This study examined the relationship between cell phone use and crash risk using data from the Second Strategic Highway Research Program Naturalistic Driving Study. The driving study contains data from a sample of 3,593 drivers whose driving was monitored using in-vehicle video and other data collection equipment for several months between October 2010 and December 2013.
This study compared drivers cell phone use in the six seconds immediately prior to a crash with their cell phone use in up to four six-second segments of ordinary driving under similar conditions, such as time of day, weather, and speed, within three months prior to the crash. The final study sample included 566 crashes matched to 1,749 segments of ordinary driving. Results indicated that visual-manual tasks overall, and specifically texting, were associated with increased risk of crash involvement. Furthermore, the increased risk was specific to crashes in free-flow traffic conditions, crashes in which the driver played a clear role, and in rear-end crashes. These findings were consistent with patterns observed in previous studies.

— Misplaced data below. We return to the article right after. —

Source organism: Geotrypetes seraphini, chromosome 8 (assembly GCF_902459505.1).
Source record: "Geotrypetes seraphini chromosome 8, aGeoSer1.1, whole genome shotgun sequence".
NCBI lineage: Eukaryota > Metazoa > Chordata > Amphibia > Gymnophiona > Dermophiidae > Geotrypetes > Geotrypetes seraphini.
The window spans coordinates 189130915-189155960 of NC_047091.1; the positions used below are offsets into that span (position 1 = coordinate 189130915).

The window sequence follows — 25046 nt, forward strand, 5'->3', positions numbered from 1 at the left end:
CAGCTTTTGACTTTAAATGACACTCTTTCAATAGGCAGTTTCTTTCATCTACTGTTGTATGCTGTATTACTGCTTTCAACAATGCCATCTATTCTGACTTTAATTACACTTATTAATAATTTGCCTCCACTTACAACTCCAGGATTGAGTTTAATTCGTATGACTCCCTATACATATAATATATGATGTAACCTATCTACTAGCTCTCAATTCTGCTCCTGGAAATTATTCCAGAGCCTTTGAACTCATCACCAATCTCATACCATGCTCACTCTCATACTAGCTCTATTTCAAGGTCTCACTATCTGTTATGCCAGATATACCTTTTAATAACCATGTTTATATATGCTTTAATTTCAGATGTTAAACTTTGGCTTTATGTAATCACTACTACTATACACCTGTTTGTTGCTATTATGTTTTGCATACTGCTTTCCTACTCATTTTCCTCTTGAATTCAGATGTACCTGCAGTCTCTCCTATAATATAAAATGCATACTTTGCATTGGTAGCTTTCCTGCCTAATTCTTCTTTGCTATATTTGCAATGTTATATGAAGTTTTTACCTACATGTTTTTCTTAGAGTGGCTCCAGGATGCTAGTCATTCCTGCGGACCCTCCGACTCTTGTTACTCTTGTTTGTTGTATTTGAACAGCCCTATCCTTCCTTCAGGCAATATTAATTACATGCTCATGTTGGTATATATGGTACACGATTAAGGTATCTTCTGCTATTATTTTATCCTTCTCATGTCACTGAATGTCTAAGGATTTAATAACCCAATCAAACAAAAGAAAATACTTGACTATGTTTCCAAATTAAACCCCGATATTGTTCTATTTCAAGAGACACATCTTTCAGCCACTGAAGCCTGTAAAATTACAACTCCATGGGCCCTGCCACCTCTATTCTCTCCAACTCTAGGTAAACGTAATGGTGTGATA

Owens, J.M., Dingus, T.A., Guo, F., Fang, Y., Perez, M. & McClafferty, J. (2018). Crash Risk of Cell Phone Use While Driving: A Case-Crossover Analysis of Naturalistic Driving Data. AAA Foundation for Traffic Safety.